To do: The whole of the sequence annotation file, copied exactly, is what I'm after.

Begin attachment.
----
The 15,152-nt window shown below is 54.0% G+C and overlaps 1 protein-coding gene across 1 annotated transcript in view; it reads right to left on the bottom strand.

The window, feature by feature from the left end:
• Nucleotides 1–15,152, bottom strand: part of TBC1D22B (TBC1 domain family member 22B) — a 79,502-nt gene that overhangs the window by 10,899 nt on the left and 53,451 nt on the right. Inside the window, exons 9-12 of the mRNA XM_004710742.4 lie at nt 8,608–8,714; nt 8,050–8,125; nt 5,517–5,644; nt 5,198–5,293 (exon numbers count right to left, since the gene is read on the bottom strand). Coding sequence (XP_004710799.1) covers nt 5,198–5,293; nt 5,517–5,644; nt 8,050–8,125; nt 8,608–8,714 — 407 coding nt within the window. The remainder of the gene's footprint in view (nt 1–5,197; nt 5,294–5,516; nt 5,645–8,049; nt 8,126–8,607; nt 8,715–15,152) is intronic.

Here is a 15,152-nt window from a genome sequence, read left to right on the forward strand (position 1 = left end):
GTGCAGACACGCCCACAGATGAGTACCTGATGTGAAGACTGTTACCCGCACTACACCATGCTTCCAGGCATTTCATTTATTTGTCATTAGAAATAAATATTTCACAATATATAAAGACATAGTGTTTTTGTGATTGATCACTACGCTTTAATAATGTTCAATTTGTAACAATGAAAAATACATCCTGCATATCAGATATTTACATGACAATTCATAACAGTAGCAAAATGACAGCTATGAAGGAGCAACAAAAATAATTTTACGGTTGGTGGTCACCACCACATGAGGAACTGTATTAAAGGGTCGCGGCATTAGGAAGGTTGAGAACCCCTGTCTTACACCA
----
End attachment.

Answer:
The 15,152-nt window shown below is 54.0% G+C and overlaps 1 protein-coding gene across 1 annotated transcript in view; it reads right to left on the bottom strand.

The window, feature by feature from the left end:
• Nucleotides 1–15,152, bottom strand: part of TBC1D22B (TBC1 domain family member 22B) — a 79,502-nt gene that overhangs the window by 10,899 nt on the left and 53,451 nt on the right. Inside the window, exons 9-12 of the mRNA XM_004710742.4 lie at nt 8,608–8,714; nt 8,050–8,125; nt 5,517–5,644; nt 5,198–5,293 (exon numbers count right to left, since the gene is read on the bottom strand). Coding sequence (XP_004710799.1) covers nt 5,198–5,293; nt 5,517–5,644; nt 8,050–8,125; nt 8,608–8,714 — 407 coding nt within the window. The remainder of the gene's footprint in view (nt 1–5,197; nt 5,294–5,516; nt 5,645–8,049; nt 8,126–8,607; nt 8,715–15,152) is intronic.

Here is a 15,152-nt window from a genome sequence, read left to right on the forward strand (position 1 = left end):
GTGCAGACACGCCCACAGATGAGTACCTGATGTGAAGACTGTTACCCGCACTACACCATGCTTCCAGGCATTTCATTTATTTGTCATTAGAAATAAATATTTCACAATATATAAAGACATAGTGTTTTTGTGATTGATCACTACGCTTTAATAATGTTCAATTTGTAACAATGAAAAATACATCCTGCATATCAGATATTTACATGACAATTCATAACAGTAGCAAAATGACAGCTATGAAGGAGCAACAAAAATAATTTTACGGTTGGTGGTCACCACCACATGAGGAACTGTATTAAAGGGTCGCGGCATTAGGAAGGTTGAGAACCCCTGTCTTACACCA